Hare Indian Dog: an Extinct Breed
Hare Indian Dog
Hare Indian Dog
Yes, the Hare Indian dog is extinct due to breeding with other dogs The Hare Indians were a tribe that lived largely in Northeastern Canada, the United States, the McKenzie River and the largest lake that is totally in Canada. The great Bear lake extends Southwest to Lake Winnipeg, Lake Superior and then West to the McKenzie River,. Although the dogs are named for the Hare Indian Tribe the Bear, Mountain, Dogrib, Cree, Slave, and Chippewa tribes also owned them. Like other working breed dogs they were found in smaller numbers in other areas.
Sometimes referred to as Trap Line Dogs the Hare Indian dogs were sometimes used for checking traps with the hunters in canoes or snow shoes who packed the beaver skins out.
They are somewhat small, 17” to 19”, longhaired dogs, very refined and lean built. They might remind one of a Collie in appearance.
Black and White
The writer of the article in Song Dog Kennels on Indian dogs states that the dogs could be related to the Viking dogs that were introduced 2,000 years ago. And probably mixed with Inuit and older Hare type dogs. And mixed with the Common Tahitian dogs to become the Plaines type. They had a very similar look and personality to the Icelandic dogs of the present. This would also be evidence of the Viking dog relationship theory. The Inuit’s dogs were also very collie like and smaller back then, as all the Indian dogs at that time. They were probably more related to each other then, unlike the differences now between the Inuit and Icelandic’s dogs. The Inuit dog has become larger and more husky like in modern times. The largest Malamutes from pre-Columbian times were never over 75 lbs. There are fake Native American dogs that are over this weight but no real ones would be over 75 lbs.
According to the Elders and early explorers the Hare dogs were very friendly, affectionate and playful, even with strangers. An early explorer explained that the Hare Dogs are fond of being caressed and rubbed on the back against you like a cat. They loved everyone they met. This was a way to identify the Hare dog years ago when finding foundation for Hare bloodlines. The modern Icelandic dogs also have this personality, which establishes another factor in the theory of the Icelandic relationship to the Hare dog. Many of the modern American Indian dogs have this quality, which was passed down from the Hare dogs.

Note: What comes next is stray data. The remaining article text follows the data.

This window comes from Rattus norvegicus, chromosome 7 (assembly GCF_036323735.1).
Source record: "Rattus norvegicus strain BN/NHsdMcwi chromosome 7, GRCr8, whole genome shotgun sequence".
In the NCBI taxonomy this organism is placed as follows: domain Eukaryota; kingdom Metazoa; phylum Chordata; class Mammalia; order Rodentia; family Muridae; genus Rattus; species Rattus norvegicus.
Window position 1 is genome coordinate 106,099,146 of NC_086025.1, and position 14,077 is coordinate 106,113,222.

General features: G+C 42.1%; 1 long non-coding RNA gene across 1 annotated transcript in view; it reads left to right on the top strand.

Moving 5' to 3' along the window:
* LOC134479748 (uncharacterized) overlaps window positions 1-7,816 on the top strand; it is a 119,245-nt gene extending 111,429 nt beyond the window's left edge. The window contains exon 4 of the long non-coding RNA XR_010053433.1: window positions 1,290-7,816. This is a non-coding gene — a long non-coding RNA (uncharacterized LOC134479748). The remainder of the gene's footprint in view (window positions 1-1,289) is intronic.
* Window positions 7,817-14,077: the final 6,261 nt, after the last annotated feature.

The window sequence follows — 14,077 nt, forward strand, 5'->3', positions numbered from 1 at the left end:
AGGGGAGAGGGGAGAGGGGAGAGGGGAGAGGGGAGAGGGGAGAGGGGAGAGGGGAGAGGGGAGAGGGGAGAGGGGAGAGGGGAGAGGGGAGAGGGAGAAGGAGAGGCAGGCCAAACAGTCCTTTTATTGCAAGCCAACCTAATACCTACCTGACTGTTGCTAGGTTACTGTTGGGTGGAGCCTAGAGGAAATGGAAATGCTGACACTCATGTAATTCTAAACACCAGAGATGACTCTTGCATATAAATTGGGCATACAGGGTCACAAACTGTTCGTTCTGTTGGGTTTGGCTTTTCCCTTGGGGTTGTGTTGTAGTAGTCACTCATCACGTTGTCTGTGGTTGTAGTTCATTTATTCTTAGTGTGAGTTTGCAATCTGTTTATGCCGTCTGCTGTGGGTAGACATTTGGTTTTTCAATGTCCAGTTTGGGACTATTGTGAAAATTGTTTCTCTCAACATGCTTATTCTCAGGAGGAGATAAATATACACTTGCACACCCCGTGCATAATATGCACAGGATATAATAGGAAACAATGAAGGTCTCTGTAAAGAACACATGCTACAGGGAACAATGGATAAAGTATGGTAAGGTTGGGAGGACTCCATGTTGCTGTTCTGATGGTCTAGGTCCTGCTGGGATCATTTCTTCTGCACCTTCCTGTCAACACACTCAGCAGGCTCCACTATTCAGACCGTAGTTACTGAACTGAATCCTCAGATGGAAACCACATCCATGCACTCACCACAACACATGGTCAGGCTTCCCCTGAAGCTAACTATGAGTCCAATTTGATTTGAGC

Although very loving, docile and small the Hare dogs were very fast hunting and herding dogs that rarely barked, They were strong for their size and could be used for pulling toboggans, sleds and for packing, according to the Song dog Kennels article, although the Wikipedia article contradicts this. They could climb trees like cats and pull birds and game from the trees. They were silent hunters and could surprise game.
The Hare dog had a very slender head and elongated muzzle, large erect thickish ears pointed and broad at the base and closer together than those of the Canadian Eskimo dog. Gray eyes and light yellow, slender legs with webbed hairy feet and a bushy tail. They had longer hair around their shoulders with a ruff and britches. The fur of the muzzle was short and white, as were the legs, although it was longer and thicker at the feet.
Usually there is a dark patch above the eyes and darker sable coloring shadowed through the longer hair coats. They were found in the same colors as Plains and Tahitian Dogs.
It was somewhere between the sizes of the coyote and the American red fox.
A smaller version
There was also a shorter haired version called “the small Indian dog that was found in the warmer climates down the Atlantic coast and down into the tip of South America but they were not as numerous as the populations concentrated in the Hare Dogs territories. These dogs may have been related to Pueblo dogs, the Hare dogs or possibly both. Small Indian dogs were also used for herding fish into nets and thick forest hunters in the Amazon forests climbing trees silently after monkeys.
The Hare Indians used the dogs for coursing that is hunting by sight rather than scent. It was bred for speed and was something like a coyote. It ceased to be used as aboriginal hunting methods declined.
The breed might have originated from crossbreeding Tahitian dogs and dogs brought to North America by the Vikings during the Norse colonization of the Americas. It does have similarities to Icelandic breeds in appearance and behavior, such as a cat like body rubbing to express affection.
It appears that the Hare Indians and neighboring tribes living in Northern territories of Canada and the United States kept and used the dogs. They were not large enough to bring down large game like moose and reindeer their small size and broad feet allowed the pursuit of large animals in the deep snow. They could keep them at bay until the men arrived. A general belief among Indians was that the dog’s origins were connected to the Arctic fox. European biologist who first examined the Hare dogs found them identical to the coyote in build although the two species were not sympatric.
© 2011 Don A. Hoglund
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